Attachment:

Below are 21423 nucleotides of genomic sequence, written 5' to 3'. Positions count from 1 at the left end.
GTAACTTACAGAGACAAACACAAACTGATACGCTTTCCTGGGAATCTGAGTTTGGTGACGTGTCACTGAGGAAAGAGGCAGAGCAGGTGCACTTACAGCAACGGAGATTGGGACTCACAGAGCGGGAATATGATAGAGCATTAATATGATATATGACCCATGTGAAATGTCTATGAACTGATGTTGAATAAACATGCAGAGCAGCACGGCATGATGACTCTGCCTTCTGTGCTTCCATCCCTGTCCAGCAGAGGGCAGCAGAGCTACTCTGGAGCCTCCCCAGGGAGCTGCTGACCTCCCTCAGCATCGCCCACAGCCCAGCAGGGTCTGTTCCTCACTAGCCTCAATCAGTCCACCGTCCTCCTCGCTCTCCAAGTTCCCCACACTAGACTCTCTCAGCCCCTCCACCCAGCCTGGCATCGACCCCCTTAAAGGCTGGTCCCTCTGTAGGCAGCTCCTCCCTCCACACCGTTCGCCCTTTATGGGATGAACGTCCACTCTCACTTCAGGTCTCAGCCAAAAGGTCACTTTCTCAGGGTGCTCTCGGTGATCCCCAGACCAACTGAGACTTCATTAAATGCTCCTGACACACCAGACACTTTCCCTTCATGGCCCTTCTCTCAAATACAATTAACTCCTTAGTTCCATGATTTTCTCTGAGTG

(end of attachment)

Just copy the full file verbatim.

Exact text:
Below are 21423 nucleotides of genomic sequence, written 5' to 3'. Positions count from 1 at the left end.
GTAACTTACAGAGACAAACACAAACTGATACGCTTTCCTGGGAATCTGAGTTTGGTGACGTGTCACTGAGGAAAGAGGCAGAGCAGGTGCACTTACAGCAACGGAGATTGGGACTCACAGAGCGGGAATATGATAGAGCATTAATATGATATATGACCCATGTGAAATGTCTATGAACTGATGTTGAATAAACATGCAGAGCAGCACGGCATGATGACTCTGCCTTCTGTGCTTCCATCCCTGTCCAGCAGAGGGCAGCAGAGCTACTCTGGAGCCTCCCCAGGGAGCTGCTGACCTCCCTCAGCATCGCCCACAGCCCAGCAGGGTCTGTTCCTCACTAGCCTCAATCAGTCCACCGTCCTCCTCGCTCTCCAAGTTCCCCACACTAGACTCTCTCAGCCCCTCCACCCAGCCTGGCATCGACCCCCTTAAAGGCTGGTCCCTCTGTAGGCAGCTCCTCCCTCCACACCGTTCGCCCTTTATGGGATGAACGTCCACTCTCACTTCAGGTCTCAGCCAAAAGGTCACTTTCTCAGGGTGCTCTCGGTGATCCCCAGACCAACTGAGACTTCATTAAATGCTCCTGACACACCAGACACTTTCCCTTCATGGCCCTTCTCTCAAATACAATTAACTCCTTAGTTCCATGATTTTCTCTGAGTG